Consequently, if poor people were truly at the center of our attention, we should endorse inequality, or at least the market system it is based on. When people are left free to trade, invest and innovate in the market, inequality is inevitable simply because people are different, and some may be more adept at spotting profit opportunities. Yet, if this system is left largely unhampered, it generates vast amounts of wealth that benefits everyone, including the least well off.

This is precisely why poverty rates have fallen dramatically in the recent age of globalisation, and, to that extent, so has global inequality.

The above does not mean that there is no role for government in social policymaking. Yet there is a need to ensure that implemented policies facilitate wealth-creation for all rather than redraw the relative shares of the economic pie. The social policies implemented in the country of Singapore provide useful lessons on how best to help the least well off in any society.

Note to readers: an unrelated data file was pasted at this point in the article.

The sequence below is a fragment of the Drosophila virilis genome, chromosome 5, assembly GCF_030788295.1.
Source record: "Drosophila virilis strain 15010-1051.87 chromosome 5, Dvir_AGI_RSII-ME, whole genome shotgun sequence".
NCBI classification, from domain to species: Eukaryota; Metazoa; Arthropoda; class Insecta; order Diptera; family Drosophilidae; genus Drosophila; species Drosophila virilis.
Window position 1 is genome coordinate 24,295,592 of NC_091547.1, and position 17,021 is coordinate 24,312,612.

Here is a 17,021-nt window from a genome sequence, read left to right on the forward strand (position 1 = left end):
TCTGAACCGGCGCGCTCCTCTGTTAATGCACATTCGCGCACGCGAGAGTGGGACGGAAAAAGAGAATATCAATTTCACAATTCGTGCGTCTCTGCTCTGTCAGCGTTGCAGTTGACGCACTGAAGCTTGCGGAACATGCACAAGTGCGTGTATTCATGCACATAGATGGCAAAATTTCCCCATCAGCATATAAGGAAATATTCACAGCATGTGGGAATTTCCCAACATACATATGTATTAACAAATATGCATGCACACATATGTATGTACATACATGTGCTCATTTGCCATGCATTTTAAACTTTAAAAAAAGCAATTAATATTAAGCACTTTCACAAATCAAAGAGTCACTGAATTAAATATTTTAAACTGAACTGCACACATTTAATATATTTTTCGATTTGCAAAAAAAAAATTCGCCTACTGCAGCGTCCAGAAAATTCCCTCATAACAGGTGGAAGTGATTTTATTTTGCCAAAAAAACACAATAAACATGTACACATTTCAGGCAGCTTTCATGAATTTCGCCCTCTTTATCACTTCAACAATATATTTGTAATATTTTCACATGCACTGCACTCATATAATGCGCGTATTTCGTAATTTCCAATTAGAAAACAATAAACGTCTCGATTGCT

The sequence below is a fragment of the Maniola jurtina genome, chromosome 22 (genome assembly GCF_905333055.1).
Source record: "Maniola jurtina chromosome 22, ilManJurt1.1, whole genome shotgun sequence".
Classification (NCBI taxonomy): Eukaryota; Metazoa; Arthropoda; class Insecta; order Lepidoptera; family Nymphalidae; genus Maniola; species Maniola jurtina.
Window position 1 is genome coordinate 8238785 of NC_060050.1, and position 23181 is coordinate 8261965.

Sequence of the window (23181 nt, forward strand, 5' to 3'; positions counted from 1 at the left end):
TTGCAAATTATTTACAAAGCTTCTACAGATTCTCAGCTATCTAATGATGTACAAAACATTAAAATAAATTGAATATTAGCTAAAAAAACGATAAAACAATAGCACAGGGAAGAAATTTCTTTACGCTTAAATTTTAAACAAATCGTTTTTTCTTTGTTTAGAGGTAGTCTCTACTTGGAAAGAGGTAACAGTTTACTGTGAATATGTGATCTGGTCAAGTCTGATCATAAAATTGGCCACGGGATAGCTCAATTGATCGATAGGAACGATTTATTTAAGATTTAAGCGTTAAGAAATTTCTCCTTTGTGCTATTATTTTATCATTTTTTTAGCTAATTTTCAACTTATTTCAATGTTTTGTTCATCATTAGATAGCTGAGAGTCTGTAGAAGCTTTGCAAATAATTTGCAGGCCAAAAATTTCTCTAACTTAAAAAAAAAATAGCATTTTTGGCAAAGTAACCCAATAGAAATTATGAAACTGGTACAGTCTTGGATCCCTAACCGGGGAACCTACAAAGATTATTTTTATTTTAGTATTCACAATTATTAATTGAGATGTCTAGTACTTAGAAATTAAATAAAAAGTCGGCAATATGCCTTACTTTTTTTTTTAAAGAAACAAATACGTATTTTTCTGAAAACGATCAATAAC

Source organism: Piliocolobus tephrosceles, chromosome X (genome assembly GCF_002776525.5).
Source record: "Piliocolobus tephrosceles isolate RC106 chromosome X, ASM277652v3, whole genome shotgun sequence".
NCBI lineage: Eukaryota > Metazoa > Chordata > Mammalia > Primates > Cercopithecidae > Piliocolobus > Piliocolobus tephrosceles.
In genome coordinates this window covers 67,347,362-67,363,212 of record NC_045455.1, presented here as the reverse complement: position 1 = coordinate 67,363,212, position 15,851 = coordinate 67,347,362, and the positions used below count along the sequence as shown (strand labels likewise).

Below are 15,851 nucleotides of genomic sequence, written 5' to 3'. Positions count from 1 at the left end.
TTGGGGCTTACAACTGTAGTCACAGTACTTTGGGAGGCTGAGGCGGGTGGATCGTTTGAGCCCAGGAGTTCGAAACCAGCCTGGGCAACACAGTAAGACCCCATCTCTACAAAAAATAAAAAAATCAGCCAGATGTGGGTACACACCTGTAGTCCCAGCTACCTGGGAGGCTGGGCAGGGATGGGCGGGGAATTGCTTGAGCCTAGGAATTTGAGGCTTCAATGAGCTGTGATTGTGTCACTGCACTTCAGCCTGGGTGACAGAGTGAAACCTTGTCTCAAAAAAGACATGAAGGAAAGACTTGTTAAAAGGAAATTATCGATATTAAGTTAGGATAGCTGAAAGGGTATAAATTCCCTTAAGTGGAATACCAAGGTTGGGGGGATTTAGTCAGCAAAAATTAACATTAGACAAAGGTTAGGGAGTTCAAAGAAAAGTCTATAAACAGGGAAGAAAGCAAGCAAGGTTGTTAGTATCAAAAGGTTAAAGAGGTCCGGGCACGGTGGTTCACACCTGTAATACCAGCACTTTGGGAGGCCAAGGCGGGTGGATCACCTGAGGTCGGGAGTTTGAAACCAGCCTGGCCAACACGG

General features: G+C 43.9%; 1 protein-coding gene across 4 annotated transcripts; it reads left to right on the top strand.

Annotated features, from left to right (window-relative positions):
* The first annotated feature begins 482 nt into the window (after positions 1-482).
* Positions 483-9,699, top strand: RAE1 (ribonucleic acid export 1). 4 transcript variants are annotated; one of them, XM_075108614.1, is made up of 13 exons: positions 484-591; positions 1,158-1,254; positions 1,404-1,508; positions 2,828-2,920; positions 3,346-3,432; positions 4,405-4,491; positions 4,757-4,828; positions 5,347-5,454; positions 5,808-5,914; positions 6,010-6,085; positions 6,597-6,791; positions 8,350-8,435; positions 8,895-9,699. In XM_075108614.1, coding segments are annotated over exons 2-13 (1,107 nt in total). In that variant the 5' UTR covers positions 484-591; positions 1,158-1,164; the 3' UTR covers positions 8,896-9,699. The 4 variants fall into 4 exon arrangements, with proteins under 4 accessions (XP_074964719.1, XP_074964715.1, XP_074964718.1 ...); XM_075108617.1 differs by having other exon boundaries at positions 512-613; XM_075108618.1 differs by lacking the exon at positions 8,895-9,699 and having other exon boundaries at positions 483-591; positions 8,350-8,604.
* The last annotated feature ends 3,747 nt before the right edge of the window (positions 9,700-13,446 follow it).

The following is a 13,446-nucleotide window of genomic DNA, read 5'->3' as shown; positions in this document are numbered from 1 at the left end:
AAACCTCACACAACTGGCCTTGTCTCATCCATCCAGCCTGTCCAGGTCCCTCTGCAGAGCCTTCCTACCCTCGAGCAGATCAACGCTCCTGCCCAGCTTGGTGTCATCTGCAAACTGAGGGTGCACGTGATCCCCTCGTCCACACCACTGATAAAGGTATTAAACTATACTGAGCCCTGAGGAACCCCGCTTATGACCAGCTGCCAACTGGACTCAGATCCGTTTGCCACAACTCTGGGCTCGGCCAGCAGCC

Social Policies that Reward Working

Singapore’s main “welfare” scheme is titled “Workfare”.

Singapore’s social-welfare system is based on the fundamental principle of meritocracy,considered a cardinal principle in the Singaporean psyche. It has been said that one of the shared values in Singapore is “work for reward, reward for work.” Even where government assistance is provided to the least-well-off, such schemes are carefully designed to promote and encourage work and thus to promote self-reliance. The belief is that Singaporeans should work and take care of themselves, rather than solely depend on the government.